In Asia, the tremendous economic growth of the region has been at the cost of the environment. Analysts are only now beginning to recognise the extent of the damage and the true cost to the environment and the welfare of its inhabitants. Debris-choked waterways, open sewers, excessive air pollution and plastic littering the streets and the fields are an obvious result of unrestrained economic growth.
As we trust that you are not willing through your presence to add to this problem, we have prepared a list of our environmental tips to guide you. Don’t hesitate to disseminate them among your Asian hosts in a polite and kind manner. You can then also play a role in developing environmental awareness.
Extend the length of your stay
Flying to a destination to spend an ecotourism weekend is a bit of a paradox. Air travel is said to account for 3 to 4% of the greenhouse gas emissions causing global warming. Take it easy, take your time! Travel less but for longer periods, it will be more fulfilling and restful as well.
Reduce, Reuse, Recycle
Try not to use plastic covered or wrapped foods, the disposal of plastic and styrofoam is a major problem in Asia. Prefer buying in local markets where packaging is reduced, the food is fresh and the money is directly benefiting the local producers. Take your own bags with you when shopping – “say no to plastic”. ‘Say no to straws’ when ordering a drink. The excessive use of straws in all drinks is becoming an issue, imagine how many drinks a day you have, you’ll use the straw for a few minutes, a few centilitres and then it is thrown away. Just calculate how many straws a year you use, multiply by the number of tourists and you can visualise a mountain of waste growing. Why can’t we drink by the glass anymore??? We remind you that if a glass is not clean, using a straw will not make it any cleaner or safer.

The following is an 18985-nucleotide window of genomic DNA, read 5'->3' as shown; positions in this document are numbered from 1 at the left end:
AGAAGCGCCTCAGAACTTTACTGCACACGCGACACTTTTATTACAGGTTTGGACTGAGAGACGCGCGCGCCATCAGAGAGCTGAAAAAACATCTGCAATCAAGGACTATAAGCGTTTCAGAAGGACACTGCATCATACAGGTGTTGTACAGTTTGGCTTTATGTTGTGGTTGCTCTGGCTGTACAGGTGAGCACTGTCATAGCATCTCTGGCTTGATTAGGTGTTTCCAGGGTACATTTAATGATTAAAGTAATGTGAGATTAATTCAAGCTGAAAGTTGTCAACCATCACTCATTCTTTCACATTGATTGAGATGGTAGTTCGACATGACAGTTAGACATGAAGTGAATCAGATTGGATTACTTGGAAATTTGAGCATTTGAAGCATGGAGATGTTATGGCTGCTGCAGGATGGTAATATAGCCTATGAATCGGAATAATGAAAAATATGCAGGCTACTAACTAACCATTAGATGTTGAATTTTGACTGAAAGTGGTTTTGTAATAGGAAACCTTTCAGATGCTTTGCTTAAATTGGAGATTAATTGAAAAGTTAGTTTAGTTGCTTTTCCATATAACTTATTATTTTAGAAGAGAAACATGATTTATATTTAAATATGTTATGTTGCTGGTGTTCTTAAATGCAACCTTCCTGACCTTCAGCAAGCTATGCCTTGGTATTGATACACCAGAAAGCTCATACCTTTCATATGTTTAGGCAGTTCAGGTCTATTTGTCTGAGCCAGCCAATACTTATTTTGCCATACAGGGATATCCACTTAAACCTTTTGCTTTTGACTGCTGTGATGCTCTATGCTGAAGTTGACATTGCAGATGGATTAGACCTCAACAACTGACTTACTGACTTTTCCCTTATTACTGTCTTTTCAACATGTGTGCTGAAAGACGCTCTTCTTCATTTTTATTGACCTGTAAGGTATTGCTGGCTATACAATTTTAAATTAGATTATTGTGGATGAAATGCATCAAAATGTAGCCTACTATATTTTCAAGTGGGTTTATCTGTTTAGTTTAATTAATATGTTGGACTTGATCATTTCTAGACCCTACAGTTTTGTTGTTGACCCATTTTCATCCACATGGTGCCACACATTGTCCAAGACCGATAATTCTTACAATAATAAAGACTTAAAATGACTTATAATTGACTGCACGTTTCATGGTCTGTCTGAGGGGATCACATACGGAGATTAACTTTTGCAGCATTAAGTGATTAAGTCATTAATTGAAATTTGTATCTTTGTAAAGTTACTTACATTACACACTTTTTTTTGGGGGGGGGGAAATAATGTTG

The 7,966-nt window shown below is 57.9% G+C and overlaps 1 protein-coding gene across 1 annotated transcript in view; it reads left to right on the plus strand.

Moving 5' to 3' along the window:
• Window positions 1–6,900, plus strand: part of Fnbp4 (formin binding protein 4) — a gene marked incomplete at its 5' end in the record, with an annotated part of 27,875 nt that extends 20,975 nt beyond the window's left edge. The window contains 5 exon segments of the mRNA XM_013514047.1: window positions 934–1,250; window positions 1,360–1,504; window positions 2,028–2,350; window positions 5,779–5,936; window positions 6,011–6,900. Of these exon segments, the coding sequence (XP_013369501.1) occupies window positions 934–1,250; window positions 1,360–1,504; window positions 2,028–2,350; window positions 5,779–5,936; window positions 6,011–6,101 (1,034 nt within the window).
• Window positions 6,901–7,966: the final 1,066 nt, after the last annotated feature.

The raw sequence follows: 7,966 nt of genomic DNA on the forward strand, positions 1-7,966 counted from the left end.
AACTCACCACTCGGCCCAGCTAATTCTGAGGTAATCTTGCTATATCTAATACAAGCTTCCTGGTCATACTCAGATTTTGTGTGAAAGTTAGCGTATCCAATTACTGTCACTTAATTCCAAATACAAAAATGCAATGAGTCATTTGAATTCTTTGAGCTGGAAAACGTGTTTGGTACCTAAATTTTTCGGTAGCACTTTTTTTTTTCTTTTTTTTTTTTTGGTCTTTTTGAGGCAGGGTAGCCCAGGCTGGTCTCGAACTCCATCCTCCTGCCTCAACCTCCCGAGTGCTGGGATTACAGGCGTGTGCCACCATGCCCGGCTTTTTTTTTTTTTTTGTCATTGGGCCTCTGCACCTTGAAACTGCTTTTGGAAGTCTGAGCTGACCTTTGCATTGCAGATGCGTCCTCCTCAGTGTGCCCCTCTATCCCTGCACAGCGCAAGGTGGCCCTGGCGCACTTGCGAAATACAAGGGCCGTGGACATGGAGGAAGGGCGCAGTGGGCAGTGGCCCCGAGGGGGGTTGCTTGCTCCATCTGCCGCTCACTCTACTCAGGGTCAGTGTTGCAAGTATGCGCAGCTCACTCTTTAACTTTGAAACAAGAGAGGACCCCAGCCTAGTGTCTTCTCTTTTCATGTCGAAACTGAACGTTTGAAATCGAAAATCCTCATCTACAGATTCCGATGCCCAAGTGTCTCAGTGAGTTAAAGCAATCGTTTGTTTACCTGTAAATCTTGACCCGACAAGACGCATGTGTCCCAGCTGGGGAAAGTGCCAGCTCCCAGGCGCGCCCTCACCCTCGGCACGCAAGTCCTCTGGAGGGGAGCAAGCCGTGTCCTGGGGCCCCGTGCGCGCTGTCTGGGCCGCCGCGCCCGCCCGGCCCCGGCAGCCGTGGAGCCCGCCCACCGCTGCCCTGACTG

Waste is a waste
Avoid leaving any rubbish (including sanitary napkins) behind when trekking or going into rural villages. Pick up any rubbish that you see left behind by other travellers in the forest, in the sea or on the beach. You’ll notice that by acting, you encourage others to act as well.
Smokers pick up your cigarette butts with you; don’t throw them in the sea, the river or just on the ground. The degradation of cigarette filters takes hundreds of years. Keep them -whether in a city or in the countryside- in an old pack of cigarettes or just a piece of paper before disposing of them in a dustbin. So easy to do…
Bottled water is easy to find, but unfortunately there are few recycling facilities. Actively try to reduce the ‘consumption’ of plastic bottles by using alternatives.
Your options are
– simply refill it, in most places they do have water fountains, ask the hotels if you can do so for free or for a small fee
– bring your own water filter, water purification tablets or iodine to purify water.
Save energy and water
In your room don’t use it unnecessarily, turn it down overnight, or just prefer hotels with fans, most of the time it is entirely sufficient at night, and it avoids sore throats and colds too! And it’s cheaper too!
In cars, convince your driver to turn it off when the vehicle is stationary and think before putting it on.
Avoid hot showers where the water is being heated with cut timber or other non-sustainable methods. Remember, a cold shower is one of the best kept health and beauty secrets, and strengthening your body and invigorating your circulation and lymphatic system is recommended.
Walk, cycle or experience the human-powered rickshaws for sightseeing. Leave the 4 wheel drive aside when there is a fuel-free or shared transport option like a public bus.